Search results1 – 10 of 181
Ethnographers in the field aim to familiarise themselves with processes and practices of local cultures in their chosen research setting. This usually means that they collect a wide range of data using diverse, multiple methods such as participant observation, interviewing and document collection. As we have suggested previously, the gaze of ethnographers often tends to be drawn to visible and audible activities; therefore, we also wanted to ask how to observe, record and analyse silence. We argued that it is more difficult for participant observers to focus on mundane everyday practices and stillness and silence than it is to record the use of voice and movement during lessons and breaks (Gordon, Holland, Lahelma, & Tolonen, 2005). Here, I shift the focus and examine how a researcher looks at what is eventful and striking in the field. Usually, in the course of a school day there are numerous incidents that are clearly visible to the ethnographer's gaze or loudly audible to her ears. I ask what strikes the researchers as particularly symptomatic among the many observations they make in the course of the day; why and how are some incidents interpreted as laden with significant meanings.
Alexandra Allan is a doctoral research student based at Cardiff University, Wales. Her research interests mainly lie within studies of genders and sexualities, children and childhood and educational success and achievement. Her doctoral research is a qualitative investigation of how primary school girls manage their gender identities as ‘girls’ with their academic identities as ‘pupils’ in a single sex, selective, private school setting. This research is mainly based in the primary school, but extends to the early years of secondary education where it is concerned to explore the transition process and how identities are managed during this important period. Alexandra also has a strong interest in qualitative research methods and methodology. In particular, she is interested in using photographic methods in her research as a way of encouraging children to participate in research and to (re)present themselves visually.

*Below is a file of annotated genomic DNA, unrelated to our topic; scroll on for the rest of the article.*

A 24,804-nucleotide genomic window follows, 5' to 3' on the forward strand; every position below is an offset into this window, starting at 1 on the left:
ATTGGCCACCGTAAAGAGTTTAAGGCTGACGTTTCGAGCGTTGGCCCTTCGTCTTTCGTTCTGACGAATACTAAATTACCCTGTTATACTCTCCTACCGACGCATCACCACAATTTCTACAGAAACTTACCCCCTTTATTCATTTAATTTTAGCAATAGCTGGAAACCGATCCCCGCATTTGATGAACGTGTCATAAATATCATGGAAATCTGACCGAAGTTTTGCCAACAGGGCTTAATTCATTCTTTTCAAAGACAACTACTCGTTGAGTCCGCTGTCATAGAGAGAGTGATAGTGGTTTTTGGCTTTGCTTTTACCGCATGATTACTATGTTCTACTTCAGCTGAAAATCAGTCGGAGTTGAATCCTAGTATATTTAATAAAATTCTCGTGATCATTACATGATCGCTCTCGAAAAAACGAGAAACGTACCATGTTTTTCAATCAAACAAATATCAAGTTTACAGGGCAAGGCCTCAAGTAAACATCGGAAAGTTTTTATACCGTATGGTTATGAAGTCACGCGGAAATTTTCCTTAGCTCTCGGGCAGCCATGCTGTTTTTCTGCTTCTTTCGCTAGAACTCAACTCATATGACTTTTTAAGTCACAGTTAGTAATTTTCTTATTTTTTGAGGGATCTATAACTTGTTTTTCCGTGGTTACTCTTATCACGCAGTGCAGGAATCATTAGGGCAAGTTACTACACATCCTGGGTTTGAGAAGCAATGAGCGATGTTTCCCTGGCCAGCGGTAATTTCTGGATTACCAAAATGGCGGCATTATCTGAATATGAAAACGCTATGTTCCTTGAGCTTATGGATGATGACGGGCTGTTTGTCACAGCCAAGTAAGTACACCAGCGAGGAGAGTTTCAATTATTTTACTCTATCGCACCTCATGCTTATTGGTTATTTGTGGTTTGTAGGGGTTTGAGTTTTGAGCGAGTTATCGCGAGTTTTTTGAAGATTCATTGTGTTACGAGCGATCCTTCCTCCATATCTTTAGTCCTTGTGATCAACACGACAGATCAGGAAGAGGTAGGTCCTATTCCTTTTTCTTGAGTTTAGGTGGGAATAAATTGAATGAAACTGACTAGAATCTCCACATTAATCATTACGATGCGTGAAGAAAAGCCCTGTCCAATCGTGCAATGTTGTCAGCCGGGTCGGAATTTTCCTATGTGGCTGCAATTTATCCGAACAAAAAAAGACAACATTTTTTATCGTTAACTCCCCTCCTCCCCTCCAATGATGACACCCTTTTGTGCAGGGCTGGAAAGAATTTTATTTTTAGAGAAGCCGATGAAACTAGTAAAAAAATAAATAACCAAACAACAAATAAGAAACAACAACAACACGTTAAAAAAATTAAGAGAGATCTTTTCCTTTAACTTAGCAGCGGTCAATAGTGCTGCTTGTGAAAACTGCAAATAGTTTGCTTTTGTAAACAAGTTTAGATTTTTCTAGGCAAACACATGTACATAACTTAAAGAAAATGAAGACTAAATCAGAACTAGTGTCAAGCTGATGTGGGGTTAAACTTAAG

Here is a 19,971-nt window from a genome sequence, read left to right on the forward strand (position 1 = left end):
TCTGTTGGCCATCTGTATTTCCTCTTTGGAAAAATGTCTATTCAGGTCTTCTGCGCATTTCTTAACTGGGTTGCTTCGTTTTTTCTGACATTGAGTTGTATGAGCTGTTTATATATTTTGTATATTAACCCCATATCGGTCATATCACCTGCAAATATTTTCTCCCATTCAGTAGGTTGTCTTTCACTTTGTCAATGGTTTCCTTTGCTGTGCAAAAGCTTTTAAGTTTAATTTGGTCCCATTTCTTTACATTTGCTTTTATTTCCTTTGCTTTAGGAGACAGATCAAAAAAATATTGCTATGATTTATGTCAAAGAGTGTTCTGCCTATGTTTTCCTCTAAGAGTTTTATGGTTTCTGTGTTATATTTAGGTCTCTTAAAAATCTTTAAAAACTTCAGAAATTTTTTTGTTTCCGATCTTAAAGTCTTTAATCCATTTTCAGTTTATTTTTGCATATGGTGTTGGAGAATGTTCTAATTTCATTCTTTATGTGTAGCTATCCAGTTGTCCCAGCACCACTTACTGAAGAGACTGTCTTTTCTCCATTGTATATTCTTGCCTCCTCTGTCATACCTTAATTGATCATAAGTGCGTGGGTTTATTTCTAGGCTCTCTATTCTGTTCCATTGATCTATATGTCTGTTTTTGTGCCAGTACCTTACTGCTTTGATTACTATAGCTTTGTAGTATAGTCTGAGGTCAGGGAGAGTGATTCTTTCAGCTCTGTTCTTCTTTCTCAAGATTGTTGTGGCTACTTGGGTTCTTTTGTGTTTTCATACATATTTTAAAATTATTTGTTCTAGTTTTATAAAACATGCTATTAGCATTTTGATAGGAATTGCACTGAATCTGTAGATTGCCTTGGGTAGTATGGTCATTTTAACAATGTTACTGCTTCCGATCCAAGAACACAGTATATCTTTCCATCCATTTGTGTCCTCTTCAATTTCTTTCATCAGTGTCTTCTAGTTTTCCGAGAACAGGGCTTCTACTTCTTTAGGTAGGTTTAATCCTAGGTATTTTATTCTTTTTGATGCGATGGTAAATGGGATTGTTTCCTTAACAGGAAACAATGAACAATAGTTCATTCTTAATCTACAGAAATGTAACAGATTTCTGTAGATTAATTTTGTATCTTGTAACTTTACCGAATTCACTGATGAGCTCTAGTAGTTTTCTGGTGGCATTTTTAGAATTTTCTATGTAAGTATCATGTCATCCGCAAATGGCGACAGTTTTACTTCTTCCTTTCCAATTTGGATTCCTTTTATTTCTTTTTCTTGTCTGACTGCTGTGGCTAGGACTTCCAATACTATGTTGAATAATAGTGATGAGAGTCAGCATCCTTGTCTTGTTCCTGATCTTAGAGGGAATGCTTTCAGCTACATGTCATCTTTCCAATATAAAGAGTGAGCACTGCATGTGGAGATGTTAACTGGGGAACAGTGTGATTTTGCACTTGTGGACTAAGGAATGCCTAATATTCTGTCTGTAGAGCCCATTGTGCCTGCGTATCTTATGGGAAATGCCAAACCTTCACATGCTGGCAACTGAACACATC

The purpose of this paper is to analyze the case of a school on the Caribbean island of Sint Maarten that was created to serve students who had experienced educational and…
The purpose of this paper is to analyze the case of a school on the Caribbean island of Sint Maarten that was created to serve students who had experienced educational and other injustices in the broader society.
Using qualitative methods, the paper explores two research questions: how did Triumph Multiage School (TMS) conceptualize community and the goals of education, and how did these perspectives reflect or diverge from those of the local, national, and global educational communities to which TMS was connected? What was the nature of curriculum knowledge at TMS, and what points of alignment and difference existed among TMS’ curriculum knowledge and those of its local, national, and global educational communities?
Analysis found points of symmetry and disjunctures among TMS’ conceptualization of community, purposes of education, and curriculum and those of the local, national, and global educational communities to which it was connected. However the strength of ideological and sociopolitical boundaries separating TMS and its local and national communities constrained opportunities for building professional community and curriculum knowledge across them.
The paper contributes to research on the creation of new schools and teacher professional communities by demonstrating the need to expand the construct of community to include local and trans-global dimensions. Such a reconceptualization of community is essential for building professional capital and community that will equip schools and teachers to meet the social and educational needs of student populations in a globalized world.
The following bibliography focuses mainly on programs which can run on IBM microcomputers and compatibles under the operating system PC DOS/MS DOS, and which can be used…
The following bibliography focuses mainly on programs which can run on IBM microcomputers and compatibles under the operating system PC DOS/MS DOS, and which can be used in online information and documentation work. They fall into the following categories: